WikiLeaks' Assange: Don't shoot the messenger
WikiLeak's founder Julian Assange has struck back at his critics on the opinion pages of The Australian, in an article in Wednesday's online edition titled "Don't shoot (the) messenger for revealing uncomfortable truths." , dpa reported
The article went online just after Assange was refused bail by a London court. He will remain in custody in Britain over sexual assault allegations made in a European arrest warrant issued by Sweden.
"Democratic societies need a strong media and WikiLeaks is part of that media," the founder of the whistleblower website argued. His article did not address the legal issues in Sweden.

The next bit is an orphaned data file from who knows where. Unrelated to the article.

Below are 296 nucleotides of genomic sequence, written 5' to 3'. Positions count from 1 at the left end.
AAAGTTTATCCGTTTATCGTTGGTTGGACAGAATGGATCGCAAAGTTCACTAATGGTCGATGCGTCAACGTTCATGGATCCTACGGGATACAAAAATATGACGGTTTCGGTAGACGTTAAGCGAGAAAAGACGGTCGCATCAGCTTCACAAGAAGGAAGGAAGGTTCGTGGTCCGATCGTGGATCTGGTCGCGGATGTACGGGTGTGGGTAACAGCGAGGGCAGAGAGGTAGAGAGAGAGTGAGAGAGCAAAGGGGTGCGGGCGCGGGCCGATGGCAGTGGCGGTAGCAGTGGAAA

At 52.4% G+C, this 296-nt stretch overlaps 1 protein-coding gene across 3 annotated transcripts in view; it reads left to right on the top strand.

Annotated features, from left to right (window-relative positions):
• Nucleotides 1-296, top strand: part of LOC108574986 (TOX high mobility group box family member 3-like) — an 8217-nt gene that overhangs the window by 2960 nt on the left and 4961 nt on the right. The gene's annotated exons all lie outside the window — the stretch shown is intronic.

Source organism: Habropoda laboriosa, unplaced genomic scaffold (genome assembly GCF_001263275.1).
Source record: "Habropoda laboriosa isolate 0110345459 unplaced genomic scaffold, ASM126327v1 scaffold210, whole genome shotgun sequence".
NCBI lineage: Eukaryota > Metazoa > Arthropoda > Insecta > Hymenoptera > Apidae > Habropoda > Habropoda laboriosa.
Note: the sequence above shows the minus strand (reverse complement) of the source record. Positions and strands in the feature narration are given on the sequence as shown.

"WikiLeaks is also fearlessly publishing facts that need to be made public," Assange, an Australian national, wrote.
He listed several cables made public in the last 10 days, including one in which King Abdullah of Saudi Arabia asked the US to attack Iran and another that showed Sweden, which is officially neutral, aided NATO.
"People have said I am anti-war: for the record, I am not," Assange wrote. "If a war is justified, then tell the truth and the people will decide whether to support it."
The article was very much focused on garnering Australian public opinion and spoke heavily towards his fellow citizens.
"I grew up in a Queensland country town where people spoke their minds bluntly," Assange wrote towards the top of his piece